While all new drugs must undergo trials before getting marketing approval in India, the regulator can grant exemptions in public interest and in cases of national emergency, extreme urgency and epidemics.
“The matter will be taken to the subject expert committee, which will decide on the marketing authorisation and if clinical trials can be waived in an emergency situation of a pandemic,” the people said. “The committee takes into consideration the pros and cons.”
Earlier, DCGI VG Somani had told ET that India will allow remdesivir to be sold only if it shows “meaningful benefit” in treating Covid-19. Somani had said the regulator had taken note of the caveats that remdesiver developer Gilead Sciences had disclosed while launching the drug in Japan.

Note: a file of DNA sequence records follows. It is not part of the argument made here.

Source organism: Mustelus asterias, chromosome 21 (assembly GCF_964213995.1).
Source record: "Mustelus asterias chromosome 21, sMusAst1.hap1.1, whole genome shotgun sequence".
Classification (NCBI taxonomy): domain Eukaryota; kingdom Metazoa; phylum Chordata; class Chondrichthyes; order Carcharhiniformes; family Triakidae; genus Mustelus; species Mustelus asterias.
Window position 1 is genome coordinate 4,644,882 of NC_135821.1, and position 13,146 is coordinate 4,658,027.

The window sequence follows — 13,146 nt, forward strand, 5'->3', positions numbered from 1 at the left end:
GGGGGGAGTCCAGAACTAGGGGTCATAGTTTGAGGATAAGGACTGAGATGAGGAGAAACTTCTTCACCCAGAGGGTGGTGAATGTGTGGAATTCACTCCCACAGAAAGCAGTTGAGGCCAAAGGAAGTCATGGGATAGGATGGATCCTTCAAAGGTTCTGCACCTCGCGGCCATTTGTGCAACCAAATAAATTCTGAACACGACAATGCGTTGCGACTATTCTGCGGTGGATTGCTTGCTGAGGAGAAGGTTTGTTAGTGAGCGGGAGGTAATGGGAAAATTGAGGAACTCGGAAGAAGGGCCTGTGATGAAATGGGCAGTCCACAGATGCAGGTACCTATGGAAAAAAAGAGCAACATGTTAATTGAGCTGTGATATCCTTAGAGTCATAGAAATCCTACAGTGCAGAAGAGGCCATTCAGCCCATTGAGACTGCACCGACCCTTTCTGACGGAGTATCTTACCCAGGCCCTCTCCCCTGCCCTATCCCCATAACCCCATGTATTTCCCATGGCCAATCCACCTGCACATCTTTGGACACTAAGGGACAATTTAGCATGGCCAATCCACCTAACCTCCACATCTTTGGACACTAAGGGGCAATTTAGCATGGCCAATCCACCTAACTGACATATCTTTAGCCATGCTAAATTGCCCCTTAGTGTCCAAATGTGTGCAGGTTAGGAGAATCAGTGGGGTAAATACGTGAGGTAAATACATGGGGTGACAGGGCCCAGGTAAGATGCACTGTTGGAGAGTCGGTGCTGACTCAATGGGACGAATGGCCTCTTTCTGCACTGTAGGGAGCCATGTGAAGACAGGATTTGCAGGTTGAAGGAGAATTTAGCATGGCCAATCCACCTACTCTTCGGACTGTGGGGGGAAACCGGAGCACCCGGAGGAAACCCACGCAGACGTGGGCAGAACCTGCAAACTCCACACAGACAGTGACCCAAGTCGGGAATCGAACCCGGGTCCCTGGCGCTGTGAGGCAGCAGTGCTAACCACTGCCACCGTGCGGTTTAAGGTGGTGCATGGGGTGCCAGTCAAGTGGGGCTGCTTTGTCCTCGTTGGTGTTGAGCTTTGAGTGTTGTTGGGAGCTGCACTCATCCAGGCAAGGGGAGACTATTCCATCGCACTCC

The US company said it was not yet known if remdesivir was “safe or effective” for the treatment of Covid-19 and there was a possibility of “unfavourable” results emerging from additional clinical trials.
The US granted emergency approval to use remdesivir for the treatment of critical Covid-19 patients. Japan, too, has granted similar approval for the drug, originally developed to treat Ebola.
The US Food and Drug Administration authorised emergency use for the drug after trials showed that it halved the recovery time for moderately affected patients to five days.
Gilead has so far signed licensing agreements with Cipla, Jubilant Life Sciences, Hetero and Mylan. ET first reported on May 5 that Gilead was in talks with several companies in India for licensing agreements.
Hyderabad-based generic pharma company Hetero Labs told ET earlier that it was working on a “war footing” to make remdesivir available to Covid-19 patients in India.